The “cloud” is a technology term that has recently appeared on the horizon in a highly visible format – so much so that many people don’t realize that “the cloud” itself has been around as long as email has existed. Because of this, many people who are not as naturally technologically educated or comfortable express some hesitation to jump onboard this new trend in data storage and retrieval. But as more efforts are made to educate consumers and end users about the ever-evolving benefits of “cloud computing technology,” more and more people are likely to begin reaping the full power of what the cloud has to offer. From security to [tp lang=”en” only=”y”]Endpoint Protection[/tp][tp not_in=”en”]Endpoint Protection[/tp] to archiving and global mobility, the newer advances in cloud technology offer never before seen benefits for sharing and protecting information.
An Overview of the Cloud
Understanding what the cloud is, what it does and how to access its benefits is simply a matter of going back to school for a brief period to get a basic overview of how cloud services are implemented for various uses. There are three levels of cloud user – those who are just getting acquainted with the technology that is now available, those who are intermediate users and those who are already reaping the full benefits of cloud technology. No matter where you find yourself in the mix, there is always more to learn to benefit from cloud computing whether for personal or professional use. On a very personal level, you use the cloud each time you log in to access your email. Whenever you archive or save an email, that email is stored in copy form on the internet and you can retrieve it whenever you want to. This online storage system is a part of the cloud.
At a more advanced level, if you run a business with an email server exchange and multiple employees who are accessing the system, you are storing their e-communications through a shared cloud-based archiving system. You also are likely operating something called a “firewall” which virtually monitors email communications, deflects malware and spyware from getting through to your employees’ email inboxes, and monitors the types of communications your employees have through the corporate email system. At this higher level of cloud usage, you are incorporating both basic storage and also some level of e-security monitoring system. At a still more advanced level, you may be operating a network system with different computer drives that house different types of information and documentation about your company’s operations. You may be storing all of these different documents on a master virtual server system and your employees can access their drives whether they are in the home office or on the road. Here, you are documenting everything your company does on an ongoing basis and storing the files in a virtual cloud-based system for retrieval as needed.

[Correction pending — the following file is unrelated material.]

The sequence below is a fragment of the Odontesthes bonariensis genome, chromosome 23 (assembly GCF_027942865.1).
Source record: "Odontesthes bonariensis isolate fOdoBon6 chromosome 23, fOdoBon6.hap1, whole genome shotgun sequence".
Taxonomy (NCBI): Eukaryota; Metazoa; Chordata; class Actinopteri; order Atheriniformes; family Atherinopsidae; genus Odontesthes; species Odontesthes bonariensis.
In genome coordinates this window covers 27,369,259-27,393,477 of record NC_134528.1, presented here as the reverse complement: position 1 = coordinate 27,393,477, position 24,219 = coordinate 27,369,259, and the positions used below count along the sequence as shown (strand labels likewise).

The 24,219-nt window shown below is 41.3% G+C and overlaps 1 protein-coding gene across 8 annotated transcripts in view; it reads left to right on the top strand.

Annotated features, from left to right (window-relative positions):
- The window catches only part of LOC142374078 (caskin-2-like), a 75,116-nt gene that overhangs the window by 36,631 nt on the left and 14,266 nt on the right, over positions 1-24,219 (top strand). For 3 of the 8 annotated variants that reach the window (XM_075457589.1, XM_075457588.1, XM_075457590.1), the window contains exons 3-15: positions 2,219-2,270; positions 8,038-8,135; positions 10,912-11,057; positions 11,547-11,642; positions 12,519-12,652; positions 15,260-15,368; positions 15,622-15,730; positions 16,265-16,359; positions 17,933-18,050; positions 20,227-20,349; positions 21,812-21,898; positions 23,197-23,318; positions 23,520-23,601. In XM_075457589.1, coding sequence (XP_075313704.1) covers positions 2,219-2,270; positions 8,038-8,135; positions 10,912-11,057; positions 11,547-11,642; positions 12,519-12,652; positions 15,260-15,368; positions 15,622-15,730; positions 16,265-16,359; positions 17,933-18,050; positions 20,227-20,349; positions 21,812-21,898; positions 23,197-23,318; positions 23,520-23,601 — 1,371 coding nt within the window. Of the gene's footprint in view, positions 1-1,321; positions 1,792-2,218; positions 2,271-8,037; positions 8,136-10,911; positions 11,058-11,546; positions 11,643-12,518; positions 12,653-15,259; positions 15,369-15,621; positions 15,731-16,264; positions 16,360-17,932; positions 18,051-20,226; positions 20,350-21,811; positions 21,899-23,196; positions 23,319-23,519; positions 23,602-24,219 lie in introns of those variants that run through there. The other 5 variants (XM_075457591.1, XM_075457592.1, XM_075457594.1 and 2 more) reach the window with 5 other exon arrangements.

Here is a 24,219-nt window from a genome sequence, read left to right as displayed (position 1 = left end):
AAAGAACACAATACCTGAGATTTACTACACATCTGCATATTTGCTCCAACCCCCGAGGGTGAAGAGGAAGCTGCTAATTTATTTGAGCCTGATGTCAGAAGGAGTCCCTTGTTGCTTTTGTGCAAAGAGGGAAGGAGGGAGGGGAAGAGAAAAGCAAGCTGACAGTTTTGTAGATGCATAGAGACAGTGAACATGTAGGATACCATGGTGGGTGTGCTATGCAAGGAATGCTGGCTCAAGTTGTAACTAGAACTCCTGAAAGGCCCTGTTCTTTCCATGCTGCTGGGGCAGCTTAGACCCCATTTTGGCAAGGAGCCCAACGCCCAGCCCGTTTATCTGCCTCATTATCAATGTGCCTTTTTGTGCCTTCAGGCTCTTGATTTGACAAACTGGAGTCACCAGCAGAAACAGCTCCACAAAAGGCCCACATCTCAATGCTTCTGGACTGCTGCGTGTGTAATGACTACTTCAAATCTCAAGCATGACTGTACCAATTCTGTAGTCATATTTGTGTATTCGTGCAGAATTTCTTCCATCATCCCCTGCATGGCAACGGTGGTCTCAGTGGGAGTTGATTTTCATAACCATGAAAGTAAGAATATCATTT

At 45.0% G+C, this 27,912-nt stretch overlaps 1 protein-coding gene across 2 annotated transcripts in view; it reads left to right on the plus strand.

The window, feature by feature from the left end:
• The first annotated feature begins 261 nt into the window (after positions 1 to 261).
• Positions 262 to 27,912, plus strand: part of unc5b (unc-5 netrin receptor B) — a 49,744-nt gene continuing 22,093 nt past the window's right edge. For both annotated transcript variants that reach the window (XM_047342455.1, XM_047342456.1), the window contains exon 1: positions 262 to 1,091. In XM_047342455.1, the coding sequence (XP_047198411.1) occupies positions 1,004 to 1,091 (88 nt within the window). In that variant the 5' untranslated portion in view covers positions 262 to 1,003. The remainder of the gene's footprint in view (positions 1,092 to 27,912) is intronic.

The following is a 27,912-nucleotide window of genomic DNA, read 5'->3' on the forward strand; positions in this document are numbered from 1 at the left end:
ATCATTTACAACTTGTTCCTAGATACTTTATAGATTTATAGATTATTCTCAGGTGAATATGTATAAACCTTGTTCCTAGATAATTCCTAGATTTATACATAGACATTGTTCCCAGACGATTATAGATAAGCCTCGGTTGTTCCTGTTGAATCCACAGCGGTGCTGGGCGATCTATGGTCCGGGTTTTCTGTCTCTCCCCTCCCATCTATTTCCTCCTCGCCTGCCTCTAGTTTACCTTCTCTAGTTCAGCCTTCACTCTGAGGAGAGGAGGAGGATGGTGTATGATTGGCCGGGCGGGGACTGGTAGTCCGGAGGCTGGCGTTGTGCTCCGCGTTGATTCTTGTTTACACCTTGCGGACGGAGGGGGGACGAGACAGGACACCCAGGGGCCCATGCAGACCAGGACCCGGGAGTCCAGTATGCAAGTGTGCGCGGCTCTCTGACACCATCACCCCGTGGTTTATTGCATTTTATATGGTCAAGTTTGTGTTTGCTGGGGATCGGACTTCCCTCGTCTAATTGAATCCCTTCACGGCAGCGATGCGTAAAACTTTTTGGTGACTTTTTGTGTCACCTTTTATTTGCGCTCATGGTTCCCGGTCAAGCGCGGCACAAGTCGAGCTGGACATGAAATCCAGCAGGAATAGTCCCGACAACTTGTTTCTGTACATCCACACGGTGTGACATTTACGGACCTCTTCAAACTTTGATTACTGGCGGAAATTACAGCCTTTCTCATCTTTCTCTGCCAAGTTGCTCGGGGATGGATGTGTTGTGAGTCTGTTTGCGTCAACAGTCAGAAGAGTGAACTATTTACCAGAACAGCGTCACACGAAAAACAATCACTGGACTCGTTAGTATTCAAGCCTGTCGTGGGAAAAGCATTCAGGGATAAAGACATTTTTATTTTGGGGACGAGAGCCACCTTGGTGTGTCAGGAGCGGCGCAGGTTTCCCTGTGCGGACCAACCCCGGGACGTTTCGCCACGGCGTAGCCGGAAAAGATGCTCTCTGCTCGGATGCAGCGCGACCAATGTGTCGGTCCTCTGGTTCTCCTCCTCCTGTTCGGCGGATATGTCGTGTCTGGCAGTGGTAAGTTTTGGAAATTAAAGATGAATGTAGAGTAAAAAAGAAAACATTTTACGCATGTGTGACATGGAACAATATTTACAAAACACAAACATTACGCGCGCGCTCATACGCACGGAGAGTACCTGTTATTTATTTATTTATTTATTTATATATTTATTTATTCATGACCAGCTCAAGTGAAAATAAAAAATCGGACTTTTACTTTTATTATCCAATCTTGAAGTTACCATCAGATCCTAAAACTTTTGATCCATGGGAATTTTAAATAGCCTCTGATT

There are a variety of means by which you can begin to move your operations into a cloud-based environment. What you choose will be determined in part by what type of archiving and [tp lang=”en” only=”y”]security[/tp][tp not_in=”en”]security[/tp] system you already have in place, what your budget is, what your present and future storage and security needs will be, what privacy and security concerns you may have and more. This is one of the many reasons why cloud technology is clearly the solution of the future – because there is so much flexibility in terms of how and how extensively you can implement cloud computing technology that meets your specific needs.
The Forms the Cloud Takes
There are different types of clouds, from public to private (in-house) to hybrid (a combination of public and private) that you can choose from. There are also different types of cloud-based security systems that can protect your data from prying eyes and malicious attacks. The cloud offers tailored solutions for personal use, small business use and use by large national and international organizations. Because a virtual system is also more flexible as your needs change or grow, “the cloud” can grow with you and keep pace with any new developments in your personal or business use. As with any new technology, there will be a necessary period of adjustment, but there is nothing to fear and everything to gain from learning more about all of the ways cloud technology can serve and support you to meet your personal and professional objectives.
Guest article written by: Indira Ramir was born in a small village just outside of Mumbai. She moved to the United States as an adult to earn her degree and now works at a Fortune 500 company where she is head of IT security operations.
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